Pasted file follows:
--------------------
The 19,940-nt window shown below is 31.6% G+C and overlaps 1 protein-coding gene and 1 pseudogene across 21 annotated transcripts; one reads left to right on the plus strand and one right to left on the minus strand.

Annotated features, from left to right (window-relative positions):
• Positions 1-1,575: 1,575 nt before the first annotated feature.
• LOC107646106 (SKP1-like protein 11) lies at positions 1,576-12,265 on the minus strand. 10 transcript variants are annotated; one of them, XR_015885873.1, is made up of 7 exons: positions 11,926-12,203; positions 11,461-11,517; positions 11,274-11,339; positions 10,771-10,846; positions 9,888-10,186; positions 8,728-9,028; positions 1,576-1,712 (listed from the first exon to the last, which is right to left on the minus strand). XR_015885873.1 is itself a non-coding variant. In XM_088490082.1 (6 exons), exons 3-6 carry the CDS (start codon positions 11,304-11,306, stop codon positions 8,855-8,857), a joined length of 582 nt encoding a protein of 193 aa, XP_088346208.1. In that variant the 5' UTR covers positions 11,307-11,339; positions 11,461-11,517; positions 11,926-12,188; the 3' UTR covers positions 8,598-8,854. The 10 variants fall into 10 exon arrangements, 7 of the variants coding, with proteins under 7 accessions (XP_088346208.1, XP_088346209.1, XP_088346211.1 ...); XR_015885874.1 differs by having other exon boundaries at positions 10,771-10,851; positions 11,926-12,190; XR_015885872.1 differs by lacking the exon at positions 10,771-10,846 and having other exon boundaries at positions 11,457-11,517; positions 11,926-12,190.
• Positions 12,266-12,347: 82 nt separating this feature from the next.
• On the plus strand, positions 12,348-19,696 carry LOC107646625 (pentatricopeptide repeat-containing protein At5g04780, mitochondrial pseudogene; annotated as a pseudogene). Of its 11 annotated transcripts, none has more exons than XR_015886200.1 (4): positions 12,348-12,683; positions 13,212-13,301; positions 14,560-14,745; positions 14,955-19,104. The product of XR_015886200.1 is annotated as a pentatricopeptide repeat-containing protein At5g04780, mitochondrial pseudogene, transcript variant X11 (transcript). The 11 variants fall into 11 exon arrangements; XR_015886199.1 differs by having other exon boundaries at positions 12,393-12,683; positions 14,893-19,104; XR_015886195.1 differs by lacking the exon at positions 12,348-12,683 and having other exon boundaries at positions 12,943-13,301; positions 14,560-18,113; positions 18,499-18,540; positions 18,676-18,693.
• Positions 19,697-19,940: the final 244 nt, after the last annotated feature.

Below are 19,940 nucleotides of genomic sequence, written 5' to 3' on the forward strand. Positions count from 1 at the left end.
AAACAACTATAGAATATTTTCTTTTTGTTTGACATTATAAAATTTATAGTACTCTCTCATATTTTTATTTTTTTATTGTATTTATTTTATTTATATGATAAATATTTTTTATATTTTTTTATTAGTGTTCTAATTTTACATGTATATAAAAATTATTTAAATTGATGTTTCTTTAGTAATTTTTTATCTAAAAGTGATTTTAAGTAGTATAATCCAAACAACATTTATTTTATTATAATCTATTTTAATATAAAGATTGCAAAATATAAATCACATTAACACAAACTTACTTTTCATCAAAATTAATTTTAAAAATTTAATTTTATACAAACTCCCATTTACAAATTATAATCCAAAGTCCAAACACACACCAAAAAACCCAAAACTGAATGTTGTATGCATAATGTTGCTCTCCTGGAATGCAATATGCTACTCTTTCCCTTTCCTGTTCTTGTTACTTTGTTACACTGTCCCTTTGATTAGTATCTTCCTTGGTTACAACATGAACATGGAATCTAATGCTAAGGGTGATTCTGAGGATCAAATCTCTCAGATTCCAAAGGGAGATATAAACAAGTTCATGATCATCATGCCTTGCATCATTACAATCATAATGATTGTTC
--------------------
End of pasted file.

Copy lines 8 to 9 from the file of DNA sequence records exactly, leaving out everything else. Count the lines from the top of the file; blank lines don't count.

Below are 19,940 nucleotides of genomic sequence, written 5' to 3' on the forward strand. Positions count from 1 at the left end.
AAACAACTATAGAATATTTTCTTTTTGTTTGACATTATAAAATTTATAGTACTCTCTCATATTTTTATTTTTTTATTGTATTTATTTTATTTATATGATAAATATTTTTTATATTTTTTTATTAGTGTTCTAATTTTACATGTATATAAAAATTATTTAAATTGATGTTTCTTTAGTAATTTTTTATCTAAAAGTGATTTTAAGTAGTATAATCCAAACAACATTTATTTTATTATAATCTATTTTAATATAAAGATTGCAAAATATAAATCACATTAACACAAACTTACTTTTCATCAAAATTAATTTTAAAAATTTAATTTTATACAAACTCCCATTTACAAATTATAATCCAAAGTCCAAACACACACCAAAAAACCCAAAACTGAATGTTGTATGCATAATGTTGCTCTCCTGGAATGCAATATGCTACTCTTTCCCTTTCCTGTTCTTGTTACTTTGTTACACTGTCCCTTTGATTAGTATCTTCCTTGGTTACAACATGAACATGGAATCTAATGCTAAGGGTGATTCTGAGGATCAAATCTCTCAGATTCCAAAGGGAGATATAAACAAGTTCATGATCATCATGCCTTGCATCATTACAATCATAATGATTGTTC